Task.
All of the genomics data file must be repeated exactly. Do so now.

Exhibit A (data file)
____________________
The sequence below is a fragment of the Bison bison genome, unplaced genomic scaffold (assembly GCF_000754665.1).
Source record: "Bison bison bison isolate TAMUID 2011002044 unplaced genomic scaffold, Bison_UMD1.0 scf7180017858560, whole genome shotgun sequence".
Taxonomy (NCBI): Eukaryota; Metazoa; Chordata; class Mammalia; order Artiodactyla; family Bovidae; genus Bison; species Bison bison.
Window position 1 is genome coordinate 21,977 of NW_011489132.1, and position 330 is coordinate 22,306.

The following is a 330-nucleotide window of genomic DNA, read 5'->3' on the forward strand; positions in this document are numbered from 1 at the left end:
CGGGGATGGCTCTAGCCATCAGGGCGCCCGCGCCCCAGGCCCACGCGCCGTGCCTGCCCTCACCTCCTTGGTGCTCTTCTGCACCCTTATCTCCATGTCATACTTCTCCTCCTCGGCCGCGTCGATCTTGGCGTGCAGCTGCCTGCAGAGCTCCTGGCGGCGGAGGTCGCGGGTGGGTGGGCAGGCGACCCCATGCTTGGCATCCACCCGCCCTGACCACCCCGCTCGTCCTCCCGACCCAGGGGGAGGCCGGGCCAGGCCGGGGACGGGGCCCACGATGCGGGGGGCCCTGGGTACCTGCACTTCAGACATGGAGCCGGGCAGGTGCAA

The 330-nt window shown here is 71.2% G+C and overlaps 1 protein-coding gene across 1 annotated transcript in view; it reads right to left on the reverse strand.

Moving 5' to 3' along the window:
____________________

The sequence below is a fragment of the Bison bison genome, unplaced genomic scaffold (assembly GCF_000754665.1).
Source record: "Bison bison bison isolate TAMUID 2011002044 unplaced genomic scaffold, Bison_UMD1.0 scf7180017858560, whole genome shotgun sequence".
Taxonomy (NCBI): Eukaryota; Metazoa; Chordata; class Mammalia; order Artiodactyla; family Bovidae; genus Bison; species Bison bison.
Window position 1 is genome coordinate 21,977 of NW_011489132.1, and position 330 is coordinate 22,306.

The following is a 330-nucleotide window of genomic DNA, read 5'->3' on the forward strand; positions in this document are numbered from 1 at the left end:
CGGGGATGGCTCTAGCCATCAGGGCGCCCGCGCCCCAGGCCCACGCGCCGTGCCTGCCCTCACCTCCTTGGTGCTCTTCTGCACCCTTATCTCCATGTCATACTTCTCCTCCTCGGCCGCGTCGATCTTGGCGTGCAGCTGCCTGCAGAGCTCCTGGCGGCGGAGGTCGCGGGTGGGTGGGCAGGCGACCCCATGCTTGGCATCCACCCGCCCTGACCACCCCGCTCGTCCTCCCGACCCAGGGGGAGGCCGGGCCAGGCCGGGGACGGGGCCCACGATGCGGGGGGCCCTGGGTACCTGCACTTCAGACATGGAGCCGGGCAGGTGCAA

The 330-nt window shown here is 71.2% G+C and overlaps 1 protein-coding gene across 1 annotated transcript in view; it reads right to left on the reverse strand.

Moving 5' to 3' along the window: